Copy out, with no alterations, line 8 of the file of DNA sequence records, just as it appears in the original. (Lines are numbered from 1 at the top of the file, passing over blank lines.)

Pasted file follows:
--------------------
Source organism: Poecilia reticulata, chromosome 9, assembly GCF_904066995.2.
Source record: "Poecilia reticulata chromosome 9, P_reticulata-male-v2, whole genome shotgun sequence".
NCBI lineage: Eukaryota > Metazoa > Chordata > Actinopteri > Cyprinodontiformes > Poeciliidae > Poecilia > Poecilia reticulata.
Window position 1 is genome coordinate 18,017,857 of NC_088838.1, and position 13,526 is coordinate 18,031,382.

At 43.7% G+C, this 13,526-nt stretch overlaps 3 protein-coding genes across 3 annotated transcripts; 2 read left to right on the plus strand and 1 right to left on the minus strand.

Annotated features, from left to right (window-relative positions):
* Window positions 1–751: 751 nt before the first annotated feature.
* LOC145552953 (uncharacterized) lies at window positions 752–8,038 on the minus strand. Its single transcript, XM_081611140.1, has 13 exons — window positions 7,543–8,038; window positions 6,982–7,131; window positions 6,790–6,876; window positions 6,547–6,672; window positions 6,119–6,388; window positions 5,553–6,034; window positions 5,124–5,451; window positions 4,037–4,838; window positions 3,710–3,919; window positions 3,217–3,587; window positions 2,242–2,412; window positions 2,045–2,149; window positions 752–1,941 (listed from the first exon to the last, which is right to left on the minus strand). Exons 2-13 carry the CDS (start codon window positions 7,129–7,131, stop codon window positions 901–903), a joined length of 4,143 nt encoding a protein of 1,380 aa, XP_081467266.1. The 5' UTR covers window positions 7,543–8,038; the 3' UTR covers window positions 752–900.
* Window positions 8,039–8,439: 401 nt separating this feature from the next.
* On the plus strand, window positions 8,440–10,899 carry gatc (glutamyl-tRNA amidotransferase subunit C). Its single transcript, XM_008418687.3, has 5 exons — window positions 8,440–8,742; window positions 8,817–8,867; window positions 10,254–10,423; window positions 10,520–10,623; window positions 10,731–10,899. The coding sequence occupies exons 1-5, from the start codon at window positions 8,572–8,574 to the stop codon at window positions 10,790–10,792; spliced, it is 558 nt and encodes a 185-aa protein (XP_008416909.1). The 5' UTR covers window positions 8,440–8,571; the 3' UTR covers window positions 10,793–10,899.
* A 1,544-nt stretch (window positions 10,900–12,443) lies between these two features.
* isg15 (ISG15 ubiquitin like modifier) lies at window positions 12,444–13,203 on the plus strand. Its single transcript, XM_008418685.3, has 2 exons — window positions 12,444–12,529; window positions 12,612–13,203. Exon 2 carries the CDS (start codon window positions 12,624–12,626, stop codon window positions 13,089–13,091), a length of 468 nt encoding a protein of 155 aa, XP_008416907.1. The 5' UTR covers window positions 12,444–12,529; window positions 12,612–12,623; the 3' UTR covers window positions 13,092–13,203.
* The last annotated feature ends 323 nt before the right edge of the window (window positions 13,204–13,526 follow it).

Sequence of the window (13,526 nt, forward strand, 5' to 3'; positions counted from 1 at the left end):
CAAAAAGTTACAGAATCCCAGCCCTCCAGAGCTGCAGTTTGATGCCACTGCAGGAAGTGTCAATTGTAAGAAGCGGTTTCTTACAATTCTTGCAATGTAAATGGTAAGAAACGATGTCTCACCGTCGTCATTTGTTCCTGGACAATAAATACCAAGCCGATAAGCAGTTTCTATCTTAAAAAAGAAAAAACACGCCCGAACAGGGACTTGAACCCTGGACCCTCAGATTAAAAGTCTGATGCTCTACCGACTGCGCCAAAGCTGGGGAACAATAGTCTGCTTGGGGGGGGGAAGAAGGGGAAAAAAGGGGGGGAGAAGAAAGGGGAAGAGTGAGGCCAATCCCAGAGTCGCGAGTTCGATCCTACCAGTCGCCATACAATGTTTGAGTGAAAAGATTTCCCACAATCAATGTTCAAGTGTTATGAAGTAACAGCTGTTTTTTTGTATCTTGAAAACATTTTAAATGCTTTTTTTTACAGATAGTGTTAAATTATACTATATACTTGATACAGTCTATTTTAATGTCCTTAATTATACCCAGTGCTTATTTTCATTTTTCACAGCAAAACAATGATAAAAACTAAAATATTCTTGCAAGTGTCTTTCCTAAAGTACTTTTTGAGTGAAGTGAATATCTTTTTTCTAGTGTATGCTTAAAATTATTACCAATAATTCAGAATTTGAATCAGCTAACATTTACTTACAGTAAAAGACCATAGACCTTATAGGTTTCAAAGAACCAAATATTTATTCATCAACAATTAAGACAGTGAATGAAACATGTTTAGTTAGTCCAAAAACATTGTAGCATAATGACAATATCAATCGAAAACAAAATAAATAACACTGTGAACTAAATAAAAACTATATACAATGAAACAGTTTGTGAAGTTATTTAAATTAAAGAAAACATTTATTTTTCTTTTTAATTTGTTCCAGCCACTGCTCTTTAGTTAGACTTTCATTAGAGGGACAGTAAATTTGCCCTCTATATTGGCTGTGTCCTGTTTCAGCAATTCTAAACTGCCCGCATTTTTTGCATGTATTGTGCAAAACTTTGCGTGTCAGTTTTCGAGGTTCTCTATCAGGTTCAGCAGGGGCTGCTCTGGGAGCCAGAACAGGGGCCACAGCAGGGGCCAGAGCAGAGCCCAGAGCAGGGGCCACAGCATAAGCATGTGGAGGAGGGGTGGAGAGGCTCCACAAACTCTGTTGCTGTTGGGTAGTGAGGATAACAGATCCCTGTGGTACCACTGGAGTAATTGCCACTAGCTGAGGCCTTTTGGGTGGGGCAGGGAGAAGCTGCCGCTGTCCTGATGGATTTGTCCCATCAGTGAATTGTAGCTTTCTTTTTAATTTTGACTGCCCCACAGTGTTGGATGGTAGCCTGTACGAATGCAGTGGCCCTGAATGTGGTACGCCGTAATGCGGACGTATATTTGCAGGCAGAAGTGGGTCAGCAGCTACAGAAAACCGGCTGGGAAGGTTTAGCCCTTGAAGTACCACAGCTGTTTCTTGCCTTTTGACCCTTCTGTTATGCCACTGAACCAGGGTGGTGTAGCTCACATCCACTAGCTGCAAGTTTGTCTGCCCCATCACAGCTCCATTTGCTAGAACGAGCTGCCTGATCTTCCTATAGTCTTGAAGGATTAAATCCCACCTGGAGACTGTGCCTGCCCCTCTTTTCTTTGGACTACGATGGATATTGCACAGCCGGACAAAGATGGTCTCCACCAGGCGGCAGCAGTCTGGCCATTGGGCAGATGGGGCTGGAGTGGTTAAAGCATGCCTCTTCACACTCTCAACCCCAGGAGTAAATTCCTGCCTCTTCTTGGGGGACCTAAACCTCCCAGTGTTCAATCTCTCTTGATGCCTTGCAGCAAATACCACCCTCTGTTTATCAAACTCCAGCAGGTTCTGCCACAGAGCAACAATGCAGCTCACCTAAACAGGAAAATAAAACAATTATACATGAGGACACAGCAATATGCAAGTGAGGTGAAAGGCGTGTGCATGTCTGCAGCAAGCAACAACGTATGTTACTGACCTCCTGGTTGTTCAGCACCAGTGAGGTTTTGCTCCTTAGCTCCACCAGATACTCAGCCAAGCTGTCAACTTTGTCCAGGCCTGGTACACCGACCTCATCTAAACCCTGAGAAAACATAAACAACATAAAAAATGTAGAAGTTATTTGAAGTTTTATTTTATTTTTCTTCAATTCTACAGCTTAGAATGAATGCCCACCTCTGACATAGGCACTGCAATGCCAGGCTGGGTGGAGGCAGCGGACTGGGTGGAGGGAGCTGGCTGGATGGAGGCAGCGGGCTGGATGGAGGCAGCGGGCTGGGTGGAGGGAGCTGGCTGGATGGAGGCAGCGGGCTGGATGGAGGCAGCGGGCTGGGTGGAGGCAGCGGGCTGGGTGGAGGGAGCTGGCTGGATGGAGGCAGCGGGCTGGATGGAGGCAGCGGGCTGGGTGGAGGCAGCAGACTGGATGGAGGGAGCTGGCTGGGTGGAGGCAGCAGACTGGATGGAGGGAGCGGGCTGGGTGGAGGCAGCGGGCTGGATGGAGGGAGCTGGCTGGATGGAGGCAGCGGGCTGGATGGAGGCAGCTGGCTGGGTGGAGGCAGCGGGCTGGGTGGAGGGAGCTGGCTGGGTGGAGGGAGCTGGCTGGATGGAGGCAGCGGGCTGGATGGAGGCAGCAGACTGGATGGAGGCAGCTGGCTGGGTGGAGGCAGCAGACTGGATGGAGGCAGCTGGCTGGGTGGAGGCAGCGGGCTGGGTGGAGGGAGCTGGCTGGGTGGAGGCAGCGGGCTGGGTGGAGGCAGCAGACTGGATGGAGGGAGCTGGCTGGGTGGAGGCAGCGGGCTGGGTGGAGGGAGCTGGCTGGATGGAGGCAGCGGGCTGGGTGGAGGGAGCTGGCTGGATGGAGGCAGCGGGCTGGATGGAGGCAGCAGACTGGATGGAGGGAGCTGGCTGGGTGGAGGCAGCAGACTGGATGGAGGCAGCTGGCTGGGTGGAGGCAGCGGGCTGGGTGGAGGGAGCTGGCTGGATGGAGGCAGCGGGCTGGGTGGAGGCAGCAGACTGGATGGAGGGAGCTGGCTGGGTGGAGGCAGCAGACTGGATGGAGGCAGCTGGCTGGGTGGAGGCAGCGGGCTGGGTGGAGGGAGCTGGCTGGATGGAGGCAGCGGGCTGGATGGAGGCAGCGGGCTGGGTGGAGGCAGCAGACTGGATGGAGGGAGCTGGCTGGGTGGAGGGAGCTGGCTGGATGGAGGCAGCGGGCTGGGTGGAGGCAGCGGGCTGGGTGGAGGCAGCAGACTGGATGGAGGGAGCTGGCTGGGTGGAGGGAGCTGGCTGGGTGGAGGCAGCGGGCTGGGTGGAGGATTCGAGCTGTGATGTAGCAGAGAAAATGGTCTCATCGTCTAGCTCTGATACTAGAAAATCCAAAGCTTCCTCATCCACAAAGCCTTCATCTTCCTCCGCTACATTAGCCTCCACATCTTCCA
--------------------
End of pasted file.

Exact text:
* LOC145552953 (uncharacterized) lies at window positions 752–8,038 on the minus strand. Its single transcript, XM_081611140.1, has 13 exons — window positions 7,543–8,038; window positions 6,982–7,131; window positions 6,790–6,876; window positions 6,547–6,672; window positions 6,119–6,388; window positions 5,553–6,034; window positions 5,124–5,451; window positions 4,037–4,838; window positions 3,710–3,919; window positions 3,217–3,587; window positions 2,242–2,412; window positions 2,045–2,149; window positions 752–1,941 (listed from the first exon to the last, which is right to left on the minus strand). Exons 2-13 carry the CDS (start codon window positions 7,129–7,131, stop codon window positions 901–903), a joined length of 4,143 nt encoding a protein of 1,380 aa, XP_081467266.1. The 5' UTR covers window positions 7,543–8,038; the 3' UTR covers window positions 752–900.